In order to complete a Display Energy Certificate, the GIA of the building must be accurately determined. The energy assessor is responsible for verifying any value provided and for ensuring that it is accurate. The default fallback position is that the energy assessor will be required to measure the building to determine the GIA.
However, it is recognised that the buildings requiring DECs are often large and complex. As such, it is likely that other professionals are involved in building management and a GIA for the building may be available from other means. This can avoid the lengthy and costly process of the energy assessor measuring the entire building e.g. a large college or acute hospital. Therefore, DEC assessors are authorised to accept the following sources of information providing they take appropriate sample site measurements to verify the figures used are reasonable. The acceptable secondary sources are:
- Measurements from scaled drawings: – This method can be used where professionally produced scaled plans are available for the building. It is most useful when measurement layers have been turned on. Particular care must be taken to ensure that measurements shown are Gross and not Net of internal walls etc.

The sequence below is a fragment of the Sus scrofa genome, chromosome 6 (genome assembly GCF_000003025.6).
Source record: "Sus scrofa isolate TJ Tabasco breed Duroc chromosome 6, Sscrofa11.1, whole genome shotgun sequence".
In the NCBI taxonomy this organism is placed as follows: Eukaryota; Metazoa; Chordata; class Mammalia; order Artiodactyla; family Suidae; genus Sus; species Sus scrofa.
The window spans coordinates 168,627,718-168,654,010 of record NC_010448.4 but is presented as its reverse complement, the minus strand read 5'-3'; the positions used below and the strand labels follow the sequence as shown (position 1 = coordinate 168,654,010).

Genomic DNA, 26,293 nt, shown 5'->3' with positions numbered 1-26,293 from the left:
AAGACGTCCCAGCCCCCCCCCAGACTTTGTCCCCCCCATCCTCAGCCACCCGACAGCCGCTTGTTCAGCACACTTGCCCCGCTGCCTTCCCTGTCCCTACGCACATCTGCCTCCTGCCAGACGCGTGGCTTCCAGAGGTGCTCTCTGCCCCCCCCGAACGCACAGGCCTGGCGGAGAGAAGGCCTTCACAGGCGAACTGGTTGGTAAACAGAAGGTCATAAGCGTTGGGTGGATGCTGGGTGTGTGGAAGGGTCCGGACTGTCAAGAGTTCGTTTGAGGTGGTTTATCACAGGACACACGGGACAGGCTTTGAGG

- Areas from a formal Asset Register or similar: – This is often the simplest method where a suitable document exists but the energy assessor must be able to demonstrate that this is a formal document that has been professionally produced. Documents in electronic format are acceptable. Particular care must be taken to ensure the figures used are clearly identifiable, accurate, current and Gross not Net. It is not unusual for these registers not to be updated to reflect building changes or for inaccurate or Net figures to be input in error.
- Information from an Architect or Surveyor who has reason to know: – Where an Architect or Surveyor who is registered with an appropriate professional body has undertaken work relating to the building they may have established the GIA. This value can be used with appropriate supporting evidence. This is also the justification used to accept a GIA printed on professionally produced scaled drawings of a building.
Uniquely for DEC’s, it is sometimes acceptable to use alternative measures of floor areas for some specific types of building. However, these exceptions are very limited and the software used to produce the DEC converts these values to GIA before calculating the building rating. The conversion is very conservative and so the rating will nearly always be considerably worse if these values are used that if the GIA is used directly. Additionally, the GIA is normally available when a suitable source of these values is provided and so using them is not advisable.